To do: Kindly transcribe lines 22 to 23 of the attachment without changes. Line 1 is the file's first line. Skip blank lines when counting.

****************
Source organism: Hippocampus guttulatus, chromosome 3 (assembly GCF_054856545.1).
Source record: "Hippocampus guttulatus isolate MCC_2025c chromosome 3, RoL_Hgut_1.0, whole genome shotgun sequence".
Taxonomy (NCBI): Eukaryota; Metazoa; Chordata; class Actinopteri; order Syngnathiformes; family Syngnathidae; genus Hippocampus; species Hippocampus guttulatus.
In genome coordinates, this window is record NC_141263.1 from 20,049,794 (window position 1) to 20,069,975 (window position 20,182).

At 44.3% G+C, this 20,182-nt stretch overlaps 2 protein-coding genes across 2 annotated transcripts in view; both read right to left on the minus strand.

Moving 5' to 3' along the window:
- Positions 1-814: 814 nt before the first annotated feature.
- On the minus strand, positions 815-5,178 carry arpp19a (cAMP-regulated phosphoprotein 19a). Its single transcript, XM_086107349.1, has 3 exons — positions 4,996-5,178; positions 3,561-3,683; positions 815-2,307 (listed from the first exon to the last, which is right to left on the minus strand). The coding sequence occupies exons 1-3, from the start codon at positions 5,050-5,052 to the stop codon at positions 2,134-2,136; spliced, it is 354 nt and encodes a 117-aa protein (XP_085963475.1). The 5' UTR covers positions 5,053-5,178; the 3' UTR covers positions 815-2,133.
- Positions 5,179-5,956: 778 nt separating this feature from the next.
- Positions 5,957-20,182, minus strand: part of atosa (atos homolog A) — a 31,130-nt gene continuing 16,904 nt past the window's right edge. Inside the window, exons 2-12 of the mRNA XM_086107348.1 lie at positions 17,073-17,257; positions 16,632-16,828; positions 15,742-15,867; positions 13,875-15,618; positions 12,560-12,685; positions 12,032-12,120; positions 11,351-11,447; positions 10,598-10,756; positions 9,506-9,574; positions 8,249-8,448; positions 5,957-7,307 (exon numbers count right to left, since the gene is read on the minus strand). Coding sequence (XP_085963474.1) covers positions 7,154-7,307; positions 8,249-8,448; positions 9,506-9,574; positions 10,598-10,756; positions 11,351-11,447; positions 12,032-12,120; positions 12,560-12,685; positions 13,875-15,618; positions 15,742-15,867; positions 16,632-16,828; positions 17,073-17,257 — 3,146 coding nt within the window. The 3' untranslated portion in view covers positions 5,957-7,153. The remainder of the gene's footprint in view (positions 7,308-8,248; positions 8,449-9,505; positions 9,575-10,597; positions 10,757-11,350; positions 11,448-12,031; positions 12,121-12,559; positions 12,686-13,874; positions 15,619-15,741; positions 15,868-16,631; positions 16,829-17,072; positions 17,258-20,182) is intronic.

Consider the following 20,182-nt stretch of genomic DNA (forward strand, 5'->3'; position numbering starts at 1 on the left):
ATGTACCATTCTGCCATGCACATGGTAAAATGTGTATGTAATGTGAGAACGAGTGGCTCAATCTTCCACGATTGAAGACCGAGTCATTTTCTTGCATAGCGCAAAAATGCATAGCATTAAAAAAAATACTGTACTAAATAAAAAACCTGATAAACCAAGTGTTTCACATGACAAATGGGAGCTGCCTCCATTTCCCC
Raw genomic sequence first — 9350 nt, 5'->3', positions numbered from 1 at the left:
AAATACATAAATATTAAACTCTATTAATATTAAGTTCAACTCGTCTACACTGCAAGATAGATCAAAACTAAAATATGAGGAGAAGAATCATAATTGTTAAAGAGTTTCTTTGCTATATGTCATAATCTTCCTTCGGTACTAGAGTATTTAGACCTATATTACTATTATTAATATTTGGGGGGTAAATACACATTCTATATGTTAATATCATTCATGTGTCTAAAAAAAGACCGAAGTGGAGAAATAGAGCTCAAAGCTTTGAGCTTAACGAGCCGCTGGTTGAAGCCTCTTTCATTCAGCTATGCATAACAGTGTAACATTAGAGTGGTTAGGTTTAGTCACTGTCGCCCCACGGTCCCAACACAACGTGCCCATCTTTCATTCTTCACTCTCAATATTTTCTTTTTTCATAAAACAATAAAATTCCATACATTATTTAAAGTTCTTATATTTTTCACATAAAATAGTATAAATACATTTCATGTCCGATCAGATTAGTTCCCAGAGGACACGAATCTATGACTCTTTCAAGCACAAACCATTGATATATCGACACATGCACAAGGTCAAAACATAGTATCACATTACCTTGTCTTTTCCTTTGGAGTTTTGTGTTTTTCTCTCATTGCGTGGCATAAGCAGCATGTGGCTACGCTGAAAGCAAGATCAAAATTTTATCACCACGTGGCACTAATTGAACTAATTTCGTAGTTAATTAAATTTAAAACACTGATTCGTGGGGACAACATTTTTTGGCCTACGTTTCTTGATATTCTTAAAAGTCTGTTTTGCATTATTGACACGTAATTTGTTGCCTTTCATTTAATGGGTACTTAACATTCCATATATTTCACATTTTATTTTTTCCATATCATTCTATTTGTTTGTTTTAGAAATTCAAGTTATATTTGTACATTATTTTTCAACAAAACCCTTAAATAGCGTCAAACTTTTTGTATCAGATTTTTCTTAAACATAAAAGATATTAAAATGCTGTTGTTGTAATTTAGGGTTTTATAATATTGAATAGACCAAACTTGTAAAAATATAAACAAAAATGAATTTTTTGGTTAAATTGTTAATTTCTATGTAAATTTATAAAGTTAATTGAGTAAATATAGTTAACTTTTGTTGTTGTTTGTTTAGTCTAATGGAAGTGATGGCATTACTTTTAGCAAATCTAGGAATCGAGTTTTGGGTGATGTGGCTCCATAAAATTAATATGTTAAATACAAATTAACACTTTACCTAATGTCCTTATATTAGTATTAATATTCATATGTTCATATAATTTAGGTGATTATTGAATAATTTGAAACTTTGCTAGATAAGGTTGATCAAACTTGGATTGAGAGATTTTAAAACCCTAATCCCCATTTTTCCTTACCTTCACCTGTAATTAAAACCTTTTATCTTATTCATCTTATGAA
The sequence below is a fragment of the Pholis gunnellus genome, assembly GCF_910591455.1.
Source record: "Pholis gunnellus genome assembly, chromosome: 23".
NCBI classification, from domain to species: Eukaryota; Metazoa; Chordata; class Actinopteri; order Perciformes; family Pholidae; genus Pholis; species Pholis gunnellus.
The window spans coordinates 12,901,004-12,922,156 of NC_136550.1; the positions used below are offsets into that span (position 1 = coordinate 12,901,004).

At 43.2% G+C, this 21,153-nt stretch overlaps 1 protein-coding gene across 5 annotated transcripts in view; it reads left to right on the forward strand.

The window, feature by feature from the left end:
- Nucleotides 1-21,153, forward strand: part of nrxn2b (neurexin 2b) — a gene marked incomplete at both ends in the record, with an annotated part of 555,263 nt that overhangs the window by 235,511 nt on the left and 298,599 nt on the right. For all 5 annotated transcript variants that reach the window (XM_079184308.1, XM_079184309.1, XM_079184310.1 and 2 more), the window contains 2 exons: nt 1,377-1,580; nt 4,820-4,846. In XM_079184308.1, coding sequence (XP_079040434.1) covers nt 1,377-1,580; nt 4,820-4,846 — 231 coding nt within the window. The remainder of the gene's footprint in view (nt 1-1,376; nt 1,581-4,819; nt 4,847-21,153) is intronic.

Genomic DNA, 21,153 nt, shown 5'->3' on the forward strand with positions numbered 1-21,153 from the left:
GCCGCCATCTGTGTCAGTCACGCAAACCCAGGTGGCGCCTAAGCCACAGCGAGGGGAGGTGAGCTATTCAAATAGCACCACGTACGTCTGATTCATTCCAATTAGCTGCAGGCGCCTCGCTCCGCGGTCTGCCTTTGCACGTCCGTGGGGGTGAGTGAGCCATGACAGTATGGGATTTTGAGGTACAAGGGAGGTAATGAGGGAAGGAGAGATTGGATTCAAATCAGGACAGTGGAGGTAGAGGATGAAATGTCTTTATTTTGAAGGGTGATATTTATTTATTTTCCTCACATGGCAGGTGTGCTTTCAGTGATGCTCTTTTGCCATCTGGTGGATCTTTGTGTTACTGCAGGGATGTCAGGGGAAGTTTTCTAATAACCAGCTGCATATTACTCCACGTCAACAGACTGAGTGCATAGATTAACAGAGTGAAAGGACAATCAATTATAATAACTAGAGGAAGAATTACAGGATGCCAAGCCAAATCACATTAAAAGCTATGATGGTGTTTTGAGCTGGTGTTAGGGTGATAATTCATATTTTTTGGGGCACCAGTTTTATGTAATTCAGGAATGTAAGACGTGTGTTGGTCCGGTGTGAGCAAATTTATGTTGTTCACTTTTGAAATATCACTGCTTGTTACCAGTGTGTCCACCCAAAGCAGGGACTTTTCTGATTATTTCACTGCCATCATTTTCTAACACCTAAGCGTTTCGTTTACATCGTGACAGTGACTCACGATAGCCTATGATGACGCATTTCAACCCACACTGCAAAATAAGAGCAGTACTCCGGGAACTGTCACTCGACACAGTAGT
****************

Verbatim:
Genomic DNA, 21,153 nt, shown 5'->3' on the forward strand with positions numbered 1-21,153 from the left:
GCCGCCATCTGTGTCAGTCACGCAAACCCAGGTGGCGCCTAAGCCACAGCGAGGGGAGGTGAGCTATTCAAATAGCACCACGTACGTCTGATTCATTCCAATTAGCTGCAGGCGCCTCGCTCCGCGGTCTGCCTTTGCACGTCCGTGGGGGTGAGTGAGCCATGACAGTATGGGATTTTGAGGTACAAGGGAGGTAATGAGGGAAGGAGAGATTGGATTCAAATCAGGACAGTGGAGGTAGAGGATGAAATGTCTTTATTTTGAAGGGTGATATTTATTTATTTTCCTCACATGGCAGGTGTGCTTTCAGTGATGCTCTTTTGCCATCTGGTGGATCTTTGTGTTACTGCAGGGATGTCAGGGGAAGTTTTCTAATAACCAGCTGCATATTACTCCACGTCAACAGACTGAGTGCATAGATTAACAGAGTGAAAGGACAATCAATTATAATAACTAGAGGAAGAATTACAGGATGCCAAGCCAAATCACATTAAAAGCTATGATGGTGTTTTGAGCTGGTGTTAGGGTGATAATTCATATTTTTTGGGGCACCAGTTTTATGTAATTCAGGAATGTAAGACGTGTGTTGGTCCGGTGTGAGCAAATTTATGTTGTTCACTTTTGAAATATCACTGCTTGTTACCAGTGTGTCCACCCAAAGCAGGGACTTTTCTGATTATTTCACTGCCATCATTTTCTAACACCTAAGCGTTTCGTTTACATCGTGACAGTGACTCACGATAGCCTATGATGACGCATTTCAACCCACACTGCAAAATAAGAGCAGTACTCCGGGAACTGTCACTCGACACAGTAGT